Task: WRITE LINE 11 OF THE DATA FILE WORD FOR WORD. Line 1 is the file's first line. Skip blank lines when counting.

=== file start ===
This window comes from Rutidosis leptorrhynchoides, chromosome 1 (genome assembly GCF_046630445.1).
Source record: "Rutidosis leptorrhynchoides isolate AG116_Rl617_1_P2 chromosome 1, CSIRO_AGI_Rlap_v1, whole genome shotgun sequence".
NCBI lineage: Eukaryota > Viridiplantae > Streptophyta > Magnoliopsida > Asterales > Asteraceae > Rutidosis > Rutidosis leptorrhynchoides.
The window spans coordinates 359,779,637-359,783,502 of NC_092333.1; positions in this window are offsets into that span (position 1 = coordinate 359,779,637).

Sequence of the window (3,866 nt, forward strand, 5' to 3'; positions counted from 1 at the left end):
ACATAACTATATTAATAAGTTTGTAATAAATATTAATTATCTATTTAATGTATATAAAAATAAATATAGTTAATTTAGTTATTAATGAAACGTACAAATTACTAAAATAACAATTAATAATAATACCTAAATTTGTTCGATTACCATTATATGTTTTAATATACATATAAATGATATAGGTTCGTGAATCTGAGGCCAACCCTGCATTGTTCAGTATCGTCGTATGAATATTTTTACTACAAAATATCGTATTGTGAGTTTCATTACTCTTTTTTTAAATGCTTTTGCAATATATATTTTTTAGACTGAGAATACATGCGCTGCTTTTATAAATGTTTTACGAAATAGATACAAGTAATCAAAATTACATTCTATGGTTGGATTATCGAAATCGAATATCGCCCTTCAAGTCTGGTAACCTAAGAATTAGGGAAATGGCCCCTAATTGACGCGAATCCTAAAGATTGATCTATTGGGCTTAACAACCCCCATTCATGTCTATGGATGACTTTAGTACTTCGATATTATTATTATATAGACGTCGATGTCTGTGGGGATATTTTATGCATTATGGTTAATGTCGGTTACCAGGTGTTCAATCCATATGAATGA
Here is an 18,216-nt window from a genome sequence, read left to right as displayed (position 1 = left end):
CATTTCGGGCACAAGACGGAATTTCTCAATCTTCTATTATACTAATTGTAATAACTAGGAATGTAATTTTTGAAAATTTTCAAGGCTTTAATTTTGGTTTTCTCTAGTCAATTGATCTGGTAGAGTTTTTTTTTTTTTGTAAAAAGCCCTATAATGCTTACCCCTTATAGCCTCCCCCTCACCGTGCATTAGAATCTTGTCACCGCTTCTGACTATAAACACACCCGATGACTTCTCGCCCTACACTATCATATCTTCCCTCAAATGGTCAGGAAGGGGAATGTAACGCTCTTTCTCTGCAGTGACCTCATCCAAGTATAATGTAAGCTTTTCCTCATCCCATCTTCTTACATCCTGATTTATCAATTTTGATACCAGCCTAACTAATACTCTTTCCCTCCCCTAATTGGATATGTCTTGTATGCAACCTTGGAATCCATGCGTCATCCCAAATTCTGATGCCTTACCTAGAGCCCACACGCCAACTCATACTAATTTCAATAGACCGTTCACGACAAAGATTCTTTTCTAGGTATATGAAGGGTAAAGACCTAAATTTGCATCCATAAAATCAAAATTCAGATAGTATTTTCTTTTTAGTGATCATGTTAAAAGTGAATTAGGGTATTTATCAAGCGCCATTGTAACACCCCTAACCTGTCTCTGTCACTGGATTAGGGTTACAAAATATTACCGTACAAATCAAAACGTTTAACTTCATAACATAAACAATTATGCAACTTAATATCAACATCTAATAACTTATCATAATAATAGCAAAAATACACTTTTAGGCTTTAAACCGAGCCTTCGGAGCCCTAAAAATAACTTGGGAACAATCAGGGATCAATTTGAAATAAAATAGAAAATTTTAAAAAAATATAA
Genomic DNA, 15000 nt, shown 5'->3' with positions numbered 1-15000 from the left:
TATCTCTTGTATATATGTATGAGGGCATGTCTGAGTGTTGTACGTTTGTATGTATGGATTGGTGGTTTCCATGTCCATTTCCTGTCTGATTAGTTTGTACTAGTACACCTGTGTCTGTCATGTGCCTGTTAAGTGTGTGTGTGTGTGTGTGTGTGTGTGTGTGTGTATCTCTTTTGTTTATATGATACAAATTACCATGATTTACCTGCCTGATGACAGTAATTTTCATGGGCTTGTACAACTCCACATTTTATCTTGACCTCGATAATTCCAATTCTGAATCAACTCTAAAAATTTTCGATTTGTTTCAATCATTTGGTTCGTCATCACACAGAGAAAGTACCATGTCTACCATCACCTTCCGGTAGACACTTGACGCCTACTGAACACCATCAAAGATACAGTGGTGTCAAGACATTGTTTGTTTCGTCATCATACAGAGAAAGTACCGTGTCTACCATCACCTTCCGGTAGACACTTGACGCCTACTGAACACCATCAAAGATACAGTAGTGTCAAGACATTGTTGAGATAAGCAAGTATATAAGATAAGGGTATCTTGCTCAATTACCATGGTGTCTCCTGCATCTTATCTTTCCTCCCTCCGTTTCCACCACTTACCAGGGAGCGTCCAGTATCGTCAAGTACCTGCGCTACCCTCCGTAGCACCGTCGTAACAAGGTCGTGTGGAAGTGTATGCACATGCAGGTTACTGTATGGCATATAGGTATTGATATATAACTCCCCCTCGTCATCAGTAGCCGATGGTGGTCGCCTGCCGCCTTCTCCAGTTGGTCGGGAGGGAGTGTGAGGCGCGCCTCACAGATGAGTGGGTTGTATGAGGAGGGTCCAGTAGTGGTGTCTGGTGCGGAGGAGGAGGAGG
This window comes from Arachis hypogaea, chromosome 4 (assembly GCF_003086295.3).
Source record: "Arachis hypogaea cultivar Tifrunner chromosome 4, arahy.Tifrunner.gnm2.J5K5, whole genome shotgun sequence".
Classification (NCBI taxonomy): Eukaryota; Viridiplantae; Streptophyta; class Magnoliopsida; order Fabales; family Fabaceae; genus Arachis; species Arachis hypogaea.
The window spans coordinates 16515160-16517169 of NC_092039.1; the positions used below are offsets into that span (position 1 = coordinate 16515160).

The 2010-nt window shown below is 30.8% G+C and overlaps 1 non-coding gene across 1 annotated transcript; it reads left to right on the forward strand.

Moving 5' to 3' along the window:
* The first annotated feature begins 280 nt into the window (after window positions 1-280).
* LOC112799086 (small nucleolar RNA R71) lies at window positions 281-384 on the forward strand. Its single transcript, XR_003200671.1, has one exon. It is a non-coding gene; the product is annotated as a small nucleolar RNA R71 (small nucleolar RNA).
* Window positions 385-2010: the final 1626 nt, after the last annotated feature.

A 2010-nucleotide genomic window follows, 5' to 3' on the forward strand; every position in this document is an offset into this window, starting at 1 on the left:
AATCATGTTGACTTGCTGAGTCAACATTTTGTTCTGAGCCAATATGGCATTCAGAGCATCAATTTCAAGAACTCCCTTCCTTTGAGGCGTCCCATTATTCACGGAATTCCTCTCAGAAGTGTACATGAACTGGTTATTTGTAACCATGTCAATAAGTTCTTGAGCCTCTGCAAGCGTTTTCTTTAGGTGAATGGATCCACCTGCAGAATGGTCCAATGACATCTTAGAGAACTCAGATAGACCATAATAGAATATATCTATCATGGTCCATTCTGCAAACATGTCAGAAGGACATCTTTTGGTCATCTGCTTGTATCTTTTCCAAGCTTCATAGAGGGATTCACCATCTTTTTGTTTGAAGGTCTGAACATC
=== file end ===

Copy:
This window comes from Arachis hypogaea, chromosome 4 (assembly GCF_003086295.3).